The second I walked into church on Sunday, I knew that once again I had blown it. I looked at the bright red banner that draped the ceiling above the altar, the red ribbons that festooned the front pews, and then looked down at my white sweater and black pants. Just like every Pentecost Sunday of my life, I forgot to wear red.
I don’t know why it’s suggested we wear red on Pentecost. Corpus Christi I could understand. You know, the Blood of Christ. Pentecost, I don’t know; it seems a stretch. It apparently is to represent the fire of the Holy Spirit, but to me, fire is yellow. But no, we wear red. As it happens, even if yellow had been the color of Pentecost, I would still not having been appropriately attired. Sigh.
I tell this story every Pentecost, but it’s my blog, so I can tell it again! Eight years ago we were in Barcelona on the Monday following Pentecost. We didn’t know, however, that it was Pentecost. We had, in fact, attended church the day before, but it being in Spanish and all….. Well, what can I say?
So we wandered around town for almost three-quarters of that Monday wondering why nothing was opened. We finally approached a tourist information place and, in very rudimentary Spanish, asked that very question. And in very rudimentary English, she told us it was second Easter, and so, a national holiday. We nodded as if we understood, but really didn’t. And then I began leafing through my Rick Steves guidebook and learned that in fact, Pentecost is (or at least was) a national holiday in Spain, so important, in fact, that the holiday continues on the Monday after Pentecost. Who knew?
And it wasn’t until this past Sunday that I finally understood why the young women called it second Easter. Easter Sunday is the beginning of the Easter season, and 50 days later is the official end of the Easter season, according to the Catholic Church, and many other churches. So what I believe the young woman was saying was not that Pentecost was in any way Easter, be it first or second, but that it was the END of the Easter season.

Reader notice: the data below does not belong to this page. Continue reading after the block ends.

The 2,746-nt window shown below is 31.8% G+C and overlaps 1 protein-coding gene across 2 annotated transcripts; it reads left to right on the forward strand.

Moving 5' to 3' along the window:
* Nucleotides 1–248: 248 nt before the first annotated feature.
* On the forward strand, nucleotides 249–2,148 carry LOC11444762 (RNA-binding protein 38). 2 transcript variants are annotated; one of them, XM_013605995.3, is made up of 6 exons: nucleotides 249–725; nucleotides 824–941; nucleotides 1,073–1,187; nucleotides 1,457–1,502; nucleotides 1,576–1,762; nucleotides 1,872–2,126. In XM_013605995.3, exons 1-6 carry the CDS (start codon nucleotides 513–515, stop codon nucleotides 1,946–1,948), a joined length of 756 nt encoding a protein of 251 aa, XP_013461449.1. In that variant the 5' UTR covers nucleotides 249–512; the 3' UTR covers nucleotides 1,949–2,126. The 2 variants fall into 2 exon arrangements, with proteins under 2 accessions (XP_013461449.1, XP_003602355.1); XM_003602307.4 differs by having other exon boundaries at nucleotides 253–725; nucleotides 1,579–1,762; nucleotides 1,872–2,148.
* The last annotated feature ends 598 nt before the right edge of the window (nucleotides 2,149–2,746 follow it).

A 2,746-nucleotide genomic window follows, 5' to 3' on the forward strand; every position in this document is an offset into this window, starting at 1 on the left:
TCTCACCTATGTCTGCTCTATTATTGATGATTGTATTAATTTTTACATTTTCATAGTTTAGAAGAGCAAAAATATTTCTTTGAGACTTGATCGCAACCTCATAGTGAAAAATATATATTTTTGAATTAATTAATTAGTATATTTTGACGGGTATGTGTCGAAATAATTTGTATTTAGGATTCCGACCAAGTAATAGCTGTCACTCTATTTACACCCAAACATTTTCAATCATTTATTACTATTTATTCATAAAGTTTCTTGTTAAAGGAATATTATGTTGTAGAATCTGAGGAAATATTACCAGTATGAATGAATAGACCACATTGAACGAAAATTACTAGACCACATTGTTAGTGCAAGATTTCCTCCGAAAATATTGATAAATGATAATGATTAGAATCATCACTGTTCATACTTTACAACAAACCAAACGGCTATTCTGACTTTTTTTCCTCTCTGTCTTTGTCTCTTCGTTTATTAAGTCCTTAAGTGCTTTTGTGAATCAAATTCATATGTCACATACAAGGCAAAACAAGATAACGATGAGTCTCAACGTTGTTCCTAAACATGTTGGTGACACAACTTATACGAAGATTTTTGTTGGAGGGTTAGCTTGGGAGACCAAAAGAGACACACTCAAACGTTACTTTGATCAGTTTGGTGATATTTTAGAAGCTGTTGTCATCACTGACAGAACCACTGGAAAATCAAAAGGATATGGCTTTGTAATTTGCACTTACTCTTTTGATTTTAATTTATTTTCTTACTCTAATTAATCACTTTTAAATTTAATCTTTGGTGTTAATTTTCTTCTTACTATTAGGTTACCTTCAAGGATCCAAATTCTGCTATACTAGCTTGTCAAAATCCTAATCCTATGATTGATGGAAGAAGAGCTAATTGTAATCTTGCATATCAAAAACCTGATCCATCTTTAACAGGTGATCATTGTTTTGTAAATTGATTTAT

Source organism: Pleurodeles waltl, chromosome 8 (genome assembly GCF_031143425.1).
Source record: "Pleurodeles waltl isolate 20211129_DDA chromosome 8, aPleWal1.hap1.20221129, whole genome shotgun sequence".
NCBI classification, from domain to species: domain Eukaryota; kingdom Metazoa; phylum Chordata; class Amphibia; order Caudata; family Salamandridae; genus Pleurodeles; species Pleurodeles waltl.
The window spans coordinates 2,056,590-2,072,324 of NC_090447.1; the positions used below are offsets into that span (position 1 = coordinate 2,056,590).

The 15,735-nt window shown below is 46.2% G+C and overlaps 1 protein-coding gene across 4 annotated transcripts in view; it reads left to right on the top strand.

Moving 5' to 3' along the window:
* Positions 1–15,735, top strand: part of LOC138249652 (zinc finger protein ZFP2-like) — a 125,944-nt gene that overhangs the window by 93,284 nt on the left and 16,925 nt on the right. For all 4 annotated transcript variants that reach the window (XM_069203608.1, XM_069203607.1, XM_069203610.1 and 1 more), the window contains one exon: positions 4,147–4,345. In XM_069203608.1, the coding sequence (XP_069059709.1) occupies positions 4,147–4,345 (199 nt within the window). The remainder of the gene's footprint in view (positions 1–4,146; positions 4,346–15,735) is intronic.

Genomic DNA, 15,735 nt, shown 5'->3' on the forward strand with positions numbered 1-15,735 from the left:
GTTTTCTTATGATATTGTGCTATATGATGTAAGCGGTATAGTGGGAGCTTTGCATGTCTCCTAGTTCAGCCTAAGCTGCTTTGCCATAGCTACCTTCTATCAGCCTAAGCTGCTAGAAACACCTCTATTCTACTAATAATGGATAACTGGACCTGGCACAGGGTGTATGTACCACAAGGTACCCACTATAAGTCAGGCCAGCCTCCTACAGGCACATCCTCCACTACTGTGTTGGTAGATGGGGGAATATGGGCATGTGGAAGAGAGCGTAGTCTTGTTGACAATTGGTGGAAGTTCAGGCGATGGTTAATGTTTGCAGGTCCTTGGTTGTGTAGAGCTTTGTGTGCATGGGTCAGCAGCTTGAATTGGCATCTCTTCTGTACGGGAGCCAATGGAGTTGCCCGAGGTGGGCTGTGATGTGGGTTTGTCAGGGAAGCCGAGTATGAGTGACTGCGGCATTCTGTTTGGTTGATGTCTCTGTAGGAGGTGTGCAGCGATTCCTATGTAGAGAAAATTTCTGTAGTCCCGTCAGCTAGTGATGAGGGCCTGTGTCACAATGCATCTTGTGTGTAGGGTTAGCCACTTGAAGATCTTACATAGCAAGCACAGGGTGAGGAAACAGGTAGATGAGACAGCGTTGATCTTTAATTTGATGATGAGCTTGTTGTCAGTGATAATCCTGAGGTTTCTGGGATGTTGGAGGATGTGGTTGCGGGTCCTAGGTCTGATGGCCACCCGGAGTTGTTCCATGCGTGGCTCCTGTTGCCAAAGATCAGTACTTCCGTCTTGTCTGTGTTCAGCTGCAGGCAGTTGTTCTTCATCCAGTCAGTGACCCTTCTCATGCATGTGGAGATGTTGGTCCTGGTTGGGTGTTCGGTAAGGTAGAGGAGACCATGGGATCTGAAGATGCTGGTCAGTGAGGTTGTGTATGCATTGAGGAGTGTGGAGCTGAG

As I contemplated Pentecost on Sunday, and my not-red-clothes, it occurred to me that up until the Holy Spirit descended upon the apostles, the friends of Jesus had sort of sputtered around, unsure of what to do next. Jesus knew they needed a little boost to get into the, well, spirit of their task. And the bible tells us that the Holy Spirit came down to the apostles looking like tongues of fire. Whoa! That must have given them a start. And then there was the whole idea that they were speaking in such a way that everyone could understand them no matter from whence they came.
I’ve never quite understood the Holy Spirit. God is complex and mysterious, but understandable. Jesus is easy to figure out as long as you have faith. But what about the Holy Spirit? What’s up with that?
And yet, it’s the Holy Spirit to whom I pray whenever I’m asking for help in something that seems insurmountable, which is, frankly, every day. Holy Spirit, give me courage to face the next obstacle. Holy Spirit, bring my boy back to his faith. Holy Spirit, give me strength each day to accept Bill’s Parkinson and bear my own health issues. Holy Spirit, help us to love one another and give me the patience to forgive.
I think I pray to the Holy Spirt because somewhere in my faith, I believe – just like Jesus’ apostles – that I need a little boost, and the Spirit is the one to give it.
Holy Spirit, help me remember to wear red next Pentecost.